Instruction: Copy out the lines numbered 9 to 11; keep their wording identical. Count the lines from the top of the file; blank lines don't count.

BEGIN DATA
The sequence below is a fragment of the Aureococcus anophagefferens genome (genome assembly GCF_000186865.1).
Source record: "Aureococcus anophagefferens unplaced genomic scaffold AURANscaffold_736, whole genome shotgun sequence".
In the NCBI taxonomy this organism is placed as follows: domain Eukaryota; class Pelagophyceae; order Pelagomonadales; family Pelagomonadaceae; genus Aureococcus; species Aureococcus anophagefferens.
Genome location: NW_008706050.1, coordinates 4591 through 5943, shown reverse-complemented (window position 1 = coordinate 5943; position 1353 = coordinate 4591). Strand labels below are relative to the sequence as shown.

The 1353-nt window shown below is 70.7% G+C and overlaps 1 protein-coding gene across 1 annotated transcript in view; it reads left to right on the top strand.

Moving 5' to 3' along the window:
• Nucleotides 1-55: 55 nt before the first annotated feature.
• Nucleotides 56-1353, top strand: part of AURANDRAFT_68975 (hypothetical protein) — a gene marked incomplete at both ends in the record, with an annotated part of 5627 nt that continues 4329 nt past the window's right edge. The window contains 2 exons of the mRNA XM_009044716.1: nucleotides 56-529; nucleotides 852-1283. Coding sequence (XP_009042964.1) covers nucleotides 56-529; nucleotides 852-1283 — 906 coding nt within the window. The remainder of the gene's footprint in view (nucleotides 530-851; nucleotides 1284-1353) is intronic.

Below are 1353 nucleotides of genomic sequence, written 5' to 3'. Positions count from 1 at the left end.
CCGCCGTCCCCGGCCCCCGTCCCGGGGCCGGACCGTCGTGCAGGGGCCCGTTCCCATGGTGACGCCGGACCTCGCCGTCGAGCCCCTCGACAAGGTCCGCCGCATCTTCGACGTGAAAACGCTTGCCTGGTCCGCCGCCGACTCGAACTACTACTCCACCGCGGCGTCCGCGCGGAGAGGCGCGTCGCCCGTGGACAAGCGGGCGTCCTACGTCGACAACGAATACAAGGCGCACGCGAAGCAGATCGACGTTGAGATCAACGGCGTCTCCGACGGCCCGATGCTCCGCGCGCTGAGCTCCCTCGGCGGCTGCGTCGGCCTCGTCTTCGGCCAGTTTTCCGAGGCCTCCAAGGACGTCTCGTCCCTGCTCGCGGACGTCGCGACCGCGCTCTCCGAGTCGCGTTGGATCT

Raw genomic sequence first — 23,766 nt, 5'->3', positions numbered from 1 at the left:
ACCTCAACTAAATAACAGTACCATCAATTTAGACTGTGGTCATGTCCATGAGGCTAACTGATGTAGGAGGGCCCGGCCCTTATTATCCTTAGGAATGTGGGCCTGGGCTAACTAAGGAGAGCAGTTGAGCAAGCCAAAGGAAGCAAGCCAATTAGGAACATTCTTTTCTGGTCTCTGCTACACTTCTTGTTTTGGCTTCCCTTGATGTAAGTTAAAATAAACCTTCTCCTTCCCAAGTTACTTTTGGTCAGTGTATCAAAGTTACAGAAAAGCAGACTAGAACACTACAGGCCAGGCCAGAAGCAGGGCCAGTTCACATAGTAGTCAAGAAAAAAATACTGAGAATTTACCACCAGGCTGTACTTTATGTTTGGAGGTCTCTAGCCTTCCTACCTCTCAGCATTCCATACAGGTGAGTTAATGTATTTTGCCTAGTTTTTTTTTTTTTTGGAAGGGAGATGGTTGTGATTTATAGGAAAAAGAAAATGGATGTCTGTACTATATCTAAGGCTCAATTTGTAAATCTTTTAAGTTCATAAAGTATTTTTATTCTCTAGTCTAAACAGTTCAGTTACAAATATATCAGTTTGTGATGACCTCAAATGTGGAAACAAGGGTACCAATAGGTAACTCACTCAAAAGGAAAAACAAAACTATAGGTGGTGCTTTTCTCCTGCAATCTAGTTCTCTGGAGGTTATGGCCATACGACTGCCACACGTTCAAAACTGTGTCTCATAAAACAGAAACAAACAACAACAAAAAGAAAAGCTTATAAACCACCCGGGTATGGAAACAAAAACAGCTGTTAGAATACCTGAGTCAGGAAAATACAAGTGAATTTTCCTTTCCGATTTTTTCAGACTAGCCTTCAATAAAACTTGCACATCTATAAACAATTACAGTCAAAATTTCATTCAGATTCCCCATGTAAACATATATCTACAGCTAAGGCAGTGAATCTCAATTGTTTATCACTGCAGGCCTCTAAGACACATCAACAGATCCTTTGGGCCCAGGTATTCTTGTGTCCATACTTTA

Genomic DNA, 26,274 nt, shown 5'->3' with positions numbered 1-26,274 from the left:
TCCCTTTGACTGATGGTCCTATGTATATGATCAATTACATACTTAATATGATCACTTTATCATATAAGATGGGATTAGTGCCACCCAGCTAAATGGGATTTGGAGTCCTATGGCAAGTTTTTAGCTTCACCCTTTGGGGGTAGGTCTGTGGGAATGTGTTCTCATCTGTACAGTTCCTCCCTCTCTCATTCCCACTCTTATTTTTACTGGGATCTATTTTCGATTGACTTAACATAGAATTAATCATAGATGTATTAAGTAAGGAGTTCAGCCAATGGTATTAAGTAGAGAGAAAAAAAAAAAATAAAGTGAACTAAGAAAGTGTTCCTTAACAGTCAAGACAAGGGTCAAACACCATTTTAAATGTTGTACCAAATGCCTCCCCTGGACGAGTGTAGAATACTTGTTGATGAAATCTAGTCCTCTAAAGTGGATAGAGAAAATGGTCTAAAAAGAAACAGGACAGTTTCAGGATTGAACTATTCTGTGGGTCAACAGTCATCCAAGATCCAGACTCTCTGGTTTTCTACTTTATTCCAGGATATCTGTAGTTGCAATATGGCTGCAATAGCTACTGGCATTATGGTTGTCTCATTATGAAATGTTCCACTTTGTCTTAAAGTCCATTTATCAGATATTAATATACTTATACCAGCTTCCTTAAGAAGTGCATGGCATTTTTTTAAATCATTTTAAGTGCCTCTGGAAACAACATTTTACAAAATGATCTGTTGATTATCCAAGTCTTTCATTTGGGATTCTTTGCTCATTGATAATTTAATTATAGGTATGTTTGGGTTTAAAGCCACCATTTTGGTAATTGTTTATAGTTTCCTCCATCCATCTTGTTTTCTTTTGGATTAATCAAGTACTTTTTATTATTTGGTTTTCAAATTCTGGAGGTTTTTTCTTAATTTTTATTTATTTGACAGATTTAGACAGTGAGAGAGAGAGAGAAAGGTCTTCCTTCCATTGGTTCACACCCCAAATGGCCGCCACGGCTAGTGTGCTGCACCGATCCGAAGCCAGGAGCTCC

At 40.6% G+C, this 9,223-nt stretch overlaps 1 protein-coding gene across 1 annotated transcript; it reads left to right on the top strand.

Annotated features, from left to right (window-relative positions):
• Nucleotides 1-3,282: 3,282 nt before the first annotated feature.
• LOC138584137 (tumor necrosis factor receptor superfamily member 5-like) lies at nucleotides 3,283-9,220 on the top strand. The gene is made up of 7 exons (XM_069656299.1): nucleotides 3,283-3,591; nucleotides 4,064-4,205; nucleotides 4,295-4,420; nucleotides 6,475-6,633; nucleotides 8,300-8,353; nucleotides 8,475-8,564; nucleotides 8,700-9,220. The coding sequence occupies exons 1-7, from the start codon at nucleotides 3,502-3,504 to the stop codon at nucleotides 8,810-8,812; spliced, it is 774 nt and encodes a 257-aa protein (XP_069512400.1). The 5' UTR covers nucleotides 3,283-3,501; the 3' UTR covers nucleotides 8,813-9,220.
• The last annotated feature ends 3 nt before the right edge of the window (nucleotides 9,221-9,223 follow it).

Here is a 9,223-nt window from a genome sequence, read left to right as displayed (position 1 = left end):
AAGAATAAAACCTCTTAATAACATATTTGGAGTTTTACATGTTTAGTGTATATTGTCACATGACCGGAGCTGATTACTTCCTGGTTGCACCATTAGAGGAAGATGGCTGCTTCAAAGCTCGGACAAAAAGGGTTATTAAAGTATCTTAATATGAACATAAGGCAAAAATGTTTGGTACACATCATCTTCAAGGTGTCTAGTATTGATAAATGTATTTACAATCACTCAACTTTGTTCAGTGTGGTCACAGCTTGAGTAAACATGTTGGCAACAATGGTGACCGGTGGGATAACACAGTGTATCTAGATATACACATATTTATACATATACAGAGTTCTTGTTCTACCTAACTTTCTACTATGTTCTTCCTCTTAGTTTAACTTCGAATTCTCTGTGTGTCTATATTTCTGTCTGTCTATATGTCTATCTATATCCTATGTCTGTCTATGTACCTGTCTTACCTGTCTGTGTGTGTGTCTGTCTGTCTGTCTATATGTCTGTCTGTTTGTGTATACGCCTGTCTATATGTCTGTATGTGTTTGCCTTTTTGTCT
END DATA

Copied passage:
Below are 1353 nucleotides of genomic sequence, written 5' to 3'. Positions count from 1 at the left end.
CCGCCGTCCCCGGCCCCCGTCCCGGGGCCGGACCGTCGTGCAGGGGCCCGTTCCCATGGTGACGCCGGACCTCGCCGTCGAGCCCCTCGACAAGGTCCGCCGCATCTTCGACGTGAAAACGCTTGCCTGGTCCGCCGCCGACTCGAACTACTACTCCACCGCGGCGTCCGCGCGGAGAGGCGCGTCGCCCGTGGACAAGCGGGCGTCCTACGTCGACAACGAATACAAGGCGCACGCGAAGCAGATCGACGTTGAGATCAACGGCGTCTCCGACGGCCCGATGCTCCGCGCGCTGAGCTCCCTCGGCGGCTGCGTCGGCCTCGTCTTCGGCCAGTTTTCCGAGGCCTCCAAGGACGTCTCGTCCCTGCTCGCGGACGTCGCGACCGCGCTCTCCGAGTCGCGTTGGATCT

Raw genomic sequence first — 23,766 nt, 5'->3', positions numbered from 1 at the left: